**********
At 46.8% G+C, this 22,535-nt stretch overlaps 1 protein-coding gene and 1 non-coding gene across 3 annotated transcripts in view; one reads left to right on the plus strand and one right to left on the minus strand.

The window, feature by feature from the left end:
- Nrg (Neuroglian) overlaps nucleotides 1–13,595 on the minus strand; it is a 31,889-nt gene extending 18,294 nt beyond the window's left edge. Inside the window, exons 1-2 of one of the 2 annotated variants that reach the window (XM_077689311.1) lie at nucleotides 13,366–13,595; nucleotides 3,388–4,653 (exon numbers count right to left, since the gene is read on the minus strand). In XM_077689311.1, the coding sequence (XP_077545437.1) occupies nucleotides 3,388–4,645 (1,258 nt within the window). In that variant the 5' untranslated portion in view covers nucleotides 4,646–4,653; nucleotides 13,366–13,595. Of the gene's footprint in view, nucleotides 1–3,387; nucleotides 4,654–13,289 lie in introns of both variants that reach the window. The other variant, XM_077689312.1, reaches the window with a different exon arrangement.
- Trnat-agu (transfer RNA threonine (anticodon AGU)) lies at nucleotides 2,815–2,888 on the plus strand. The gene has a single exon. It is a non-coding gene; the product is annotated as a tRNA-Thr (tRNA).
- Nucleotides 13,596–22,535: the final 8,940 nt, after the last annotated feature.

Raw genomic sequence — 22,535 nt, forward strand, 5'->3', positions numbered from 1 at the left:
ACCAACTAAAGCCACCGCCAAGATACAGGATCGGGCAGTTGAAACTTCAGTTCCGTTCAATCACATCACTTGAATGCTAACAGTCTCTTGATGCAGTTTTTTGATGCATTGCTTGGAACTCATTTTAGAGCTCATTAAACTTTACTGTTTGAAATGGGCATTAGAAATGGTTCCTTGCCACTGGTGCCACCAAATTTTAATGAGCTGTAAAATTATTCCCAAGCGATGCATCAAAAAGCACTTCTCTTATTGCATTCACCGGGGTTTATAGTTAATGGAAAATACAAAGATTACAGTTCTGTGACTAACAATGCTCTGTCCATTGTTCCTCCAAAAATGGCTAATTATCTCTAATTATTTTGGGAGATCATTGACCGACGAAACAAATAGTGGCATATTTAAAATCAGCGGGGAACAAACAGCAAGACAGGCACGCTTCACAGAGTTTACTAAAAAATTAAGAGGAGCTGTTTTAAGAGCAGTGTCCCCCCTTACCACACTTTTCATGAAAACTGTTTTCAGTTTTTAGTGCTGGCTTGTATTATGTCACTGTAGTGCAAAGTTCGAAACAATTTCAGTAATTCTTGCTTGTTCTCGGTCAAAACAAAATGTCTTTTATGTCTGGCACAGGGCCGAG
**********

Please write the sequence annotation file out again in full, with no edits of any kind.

At 46.8% G+C, this 22,535-nt stretch overlaps 1 protein-coding gene and 1 non-coding gene across 3 annotated transcripts in view; one reads left to right on the plus strand and one right to left on the minus strand.

The window, feature by feature from the left end:
- Nrg (Neuroglian) overlaps nucleotides 1–13,595 on the minus strand; it is a 31,889-nt gene extending 18,294 nt beyond the window's left edge. Inside the window, exons 1-2 of one of the 2 annotated variants that reach the window (XM_077689311.1) lie at nucleotides 13,366–13,595; nucleotides 3,388–4,653 (exon numbers count right to left, since the gene is read on the minus strand). In XM_077689311.1, the coding sequence (XP_077545437.1) occupies nucleotides 3,388–4,645 (1,258 nt within the window). In that variant the 5' untranslated portion in view covers nucleotides 4,646–4,653; nucleotides 13,366–13,595. Of the gene's footprint in view, nucleotides 1–3,387; nucleotides 4,654–13,289 lie in introns of both variants that reach the window. The other variant, XM_077689312.1, reaches the window with a different exon arrangement.
- Trnat-agu (transfer RNA threonine (anticodon AGU)) lies at nucleotides 2,815–2,888 on the plus strand. The gene has a single exon. It is a non-coding gene; the product is annotated as a tRNA-Thr (tRNA).
- Nucleotides 13,596–22,535: the final 8,940 nt, after the last annotated feature.

Raw genomic sequence — 22,535 nt, forward strand, 5'->3', positions numbered from 1 at the left:
ACCAACTAAAGCCACCGCCAAGATACAGGATCGGGCAGTTGAAACTTCAGTTCCGTTCAATCACATCACTTGAATGCTAACAGTCTCTTGATGCAGTTTTTTGATGCATTGCTTGGAACTCATTTTAGAGCTCATTAAACTTTACTGTTTGAAATGGGCATTAGAAATGGTTCCTTGCCACTGGTGCCACCAAATTTTAATGAGCTGTAAAATTATTCCCAAGCGATGCATCAAAAAGCACTTCTCTTATTGCATTCACCGGGGTTTATAGTTAATGGAAAATACAAAGATTACAGTTCTGTGACTAACAATGCTCTGTCCATTGTTCCTCCAAAAATGGCTAATTATCTCTAATTATTTTGGGAGATCATTGACCGACGAAACAAATAGTGGCATATTTAAAATCAGCGGGGAACAAACAGCAAGACAGGCACGCTTCACAGAGTTTACTAAAAAATTAAGAGGAGCTGTTTTAAGAGCAGTGTCCCCCCTTACCACACTTTTCATGAAAACTGTTTTCAGTTTTTAGTGCTGGCTTGTATTATGTCACTGTAGTGCAAAGTTCGAAACAATTTCAGTAATTCTTGCTTGTTCTCGGTCAAAACAAAATGTCTTTTATGTCTGGCACAGGGCCGAG